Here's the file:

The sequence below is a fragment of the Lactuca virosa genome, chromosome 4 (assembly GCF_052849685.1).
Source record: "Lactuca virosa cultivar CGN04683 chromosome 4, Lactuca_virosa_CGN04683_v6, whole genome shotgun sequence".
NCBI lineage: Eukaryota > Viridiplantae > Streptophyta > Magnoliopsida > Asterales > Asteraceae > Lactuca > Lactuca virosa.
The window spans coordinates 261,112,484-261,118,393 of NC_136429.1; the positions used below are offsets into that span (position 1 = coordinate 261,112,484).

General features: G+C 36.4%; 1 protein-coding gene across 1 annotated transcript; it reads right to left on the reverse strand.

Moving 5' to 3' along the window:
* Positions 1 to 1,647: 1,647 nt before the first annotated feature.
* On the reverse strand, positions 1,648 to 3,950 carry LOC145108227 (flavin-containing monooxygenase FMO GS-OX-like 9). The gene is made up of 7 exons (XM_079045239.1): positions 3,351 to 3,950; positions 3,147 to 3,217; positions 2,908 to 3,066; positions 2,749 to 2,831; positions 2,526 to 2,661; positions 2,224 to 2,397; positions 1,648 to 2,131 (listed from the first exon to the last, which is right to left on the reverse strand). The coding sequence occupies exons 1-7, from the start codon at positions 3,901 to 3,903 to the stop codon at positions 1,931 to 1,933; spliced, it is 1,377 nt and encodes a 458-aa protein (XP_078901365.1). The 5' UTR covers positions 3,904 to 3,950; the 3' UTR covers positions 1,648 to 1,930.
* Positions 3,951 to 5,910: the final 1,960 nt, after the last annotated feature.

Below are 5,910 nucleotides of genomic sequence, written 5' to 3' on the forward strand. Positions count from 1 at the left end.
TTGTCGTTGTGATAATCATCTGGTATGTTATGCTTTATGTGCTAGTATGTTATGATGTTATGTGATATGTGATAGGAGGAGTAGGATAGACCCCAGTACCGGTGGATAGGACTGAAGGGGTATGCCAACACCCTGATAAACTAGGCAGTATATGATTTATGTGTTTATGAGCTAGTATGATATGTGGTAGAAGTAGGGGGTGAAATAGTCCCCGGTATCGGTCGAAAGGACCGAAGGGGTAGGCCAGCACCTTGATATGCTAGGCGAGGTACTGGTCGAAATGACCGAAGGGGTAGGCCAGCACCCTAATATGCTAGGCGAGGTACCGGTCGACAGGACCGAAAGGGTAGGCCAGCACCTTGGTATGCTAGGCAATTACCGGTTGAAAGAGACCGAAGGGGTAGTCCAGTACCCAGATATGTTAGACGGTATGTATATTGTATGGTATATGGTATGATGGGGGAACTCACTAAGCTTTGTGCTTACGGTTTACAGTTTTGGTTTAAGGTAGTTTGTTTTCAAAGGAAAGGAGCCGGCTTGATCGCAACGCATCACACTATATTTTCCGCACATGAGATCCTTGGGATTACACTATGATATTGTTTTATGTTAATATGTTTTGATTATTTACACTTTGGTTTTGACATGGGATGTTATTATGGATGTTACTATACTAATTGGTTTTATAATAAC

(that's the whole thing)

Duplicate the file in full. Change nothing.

The sequence below is a fragment of the Lactuca virosa genome, chromosome 4 (assembly GCF_052849685.1).
Source record: "Lactuca virosa cultivar CGN04683 chromosome 4, Lactuca_virosa_CGN04683_v6, whole genome shotgun sequence".
NCBI lineage: Eukaryota > Viridiplantae > Streptophyta > Magnoliopsida > Asterales > Asteraceae > Lactuca > Lactuca virosa.
The window spans coordinates 261,112,484-261,118,393 of NC_136429.1; the positions used below are offsets into that span (position 1 = coordinate 261,112,484).

General features: G+C 36.4%; 1 protein-coding gene across 1 annotated transcript; it reads right to left on the reverse strand.

Moving 5' to 3' along the window:
* Positions 1 to 1,647: 1,647 nt before the first annotated feature.
* On the reverse strand, positions 1,648 to 3,950 carry LOC145108227 (flavin-containing monooxygenase FMO GS-OX-like 9). The gene is made up of 7 exons (XM_079045239.1): positions 3,351 to 3,950; positions 3,147 to 3,217; positions 2,908 to 3,066; positions 2,749 to 2,831; positions 2,526 to 2,661; positions 2,224 to 2,397; positions 1,648 to 2,131 (listed from the first exon to the last, which is right to left on the reverse strand). The coding sequence occupies exons 1-7, from the start codon at positions 3,901 to 3,903 to the stop codon at positions 1,931 to 1,933; spliced, it is 1,377 nt and encodes a 458-aa protein (XP_078901365.1). The 5' UTR covers positions 3,904 to 3,950; the 3' UTR covers positions 1,648 to 1,930.
* Positions 3,951 to 5,910: the final 1,960 nt, after the last annotated feature.

Below are 5,910 nucleotides of genomic sequence, written 5' to 3' on the forward strand. Positions count from 1 at the left end.
TTGTCGTTGTGATAATCATCTGGTATGTTATGCTTTATGTGCTAGTATGTTATGATGTTATGTGATATGTGATAGGAGGAGTAGGATAGACCCCAGTACCGGTGGATAGGACTGAAGGGGTATGCCAACACCCTGATAAACTAGGCAGTATATGATTTATGTGTTTATGAGCTAGTATGATATGTGGTAGAAGTAGGGGGTGAAATAGTCCCCGGTATCGGTCGAAAGGACCGAAGGGGTAGGCCAGCACCTTGATATGCTAGGCGAGGTACTGGTCGAAATGACCGAAGGGGTAGGCCAGCACCCTAATATGCTAGGCGAGGTACCGGTCGACAGGACCGAAAGGGTAGGCCAGCACCTTGGTATGCTAGGCAATTACCGGTTGAAAGAGACCGAAGGGGTAGTCCAGTACCCAGATATGTTAGACGGTATGTATATTGTATGGTATATGGTATGATGGGGGAACTCACTAAGCTTTGTGCTTACGGTTTACAGTTTTGGTTTAAGGTAGTTTGTTTTCAAAGGAAAGGAGCCGGCTTGATCGCAACGCATCACACTATATTTTCCGCACATGAGATCCTTGGGATTACACTATGATATTGTTTTATGTTAATATGTTTTGATTATTTACACTTTGGTTTTGACATGGGATGTTATTATGGATGTTACTATACTAATTGGTTTTATAATAAC